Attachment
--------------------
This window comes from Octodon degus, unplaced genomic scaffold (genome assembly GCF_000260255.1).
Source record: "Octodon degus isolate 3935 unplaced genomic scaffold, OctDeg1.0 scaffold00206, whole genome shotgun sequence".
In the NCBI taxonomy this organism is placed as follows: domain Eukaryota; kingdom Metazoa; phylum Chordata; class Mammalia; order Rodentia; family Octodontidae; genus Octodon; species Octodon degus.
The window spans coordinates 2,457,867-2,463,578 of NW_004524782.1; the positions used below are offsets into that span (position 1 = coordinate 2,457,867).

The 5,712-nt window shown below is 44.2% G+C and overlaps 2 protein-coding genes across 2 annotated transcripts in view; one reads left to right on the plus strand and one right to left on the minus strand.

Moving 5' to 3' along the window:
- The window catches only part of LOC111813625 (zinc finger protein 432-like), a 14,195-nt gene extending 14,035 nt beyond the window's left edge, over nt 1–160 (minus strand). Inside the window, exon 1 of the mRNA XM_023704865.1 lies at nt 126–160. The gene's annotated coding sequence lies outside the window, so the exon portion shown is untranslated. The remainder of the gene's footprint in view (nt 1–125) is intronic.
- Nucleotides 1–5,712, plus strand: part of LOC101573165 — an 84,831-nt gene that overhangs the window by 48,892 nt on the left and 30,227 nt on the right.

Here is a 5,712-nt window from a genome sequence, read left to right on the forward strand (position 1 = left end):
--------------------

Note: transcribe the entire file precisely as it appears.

This window comes from Octodon degus, unplaced genomic scaffold (genome assembly GCF_000260255.1).
Source record: "Octodon degus isolate 3935 unplaced genomic scaffold, OctDeg1.0 scaffold00206, whole genome shotgun sequence".
In the NCBI taxonomy this organism is placed as follows: domain Eukaryota; kingdom Metazoa; phylum Chordata; class Mammalia; order Rodentia; family Octodontidae; genus Octodon; species Octodon degus.
The window spans coordinates 2,457,867-2,463,578 of NW_004524782.1; the positions used below are offsets into that span (position 1 = coordinate 2,457,867).

The 5,712-nt window shown below is 44.2% G+C and overlaps 2 protein-coding genes across 2 annotated transcripts in view; one reads left to right on the plus strand and one right to left on the minus strand.

Moving 5' to 3' along the window:
- The window catches only part of LOC111813625 (zinc finger protein 432-like), a 14,195-nt gene extending 14,035 nt beyond the window's left edge, over nt 1–160 (minus strand). Inside the window, exon 1 of the mRNA XM_023704865.1 lies at nt 126–160. The gene's annotated coding sequence lies outside the window, so the exon portion shown is untranslated. The remainder of the gene's footprint in view (nt 1–125) is intronic.
- Nucleotides 1–5,712, plus strand: part of LOC101573165 — an 84,831-nt gene that overhangs the window by 48,892 nt on the left and 30,227 nt on the right.

Here is a 5,712-nt window from a genome sequence, read left to right on the forward strand (position 1 = left end):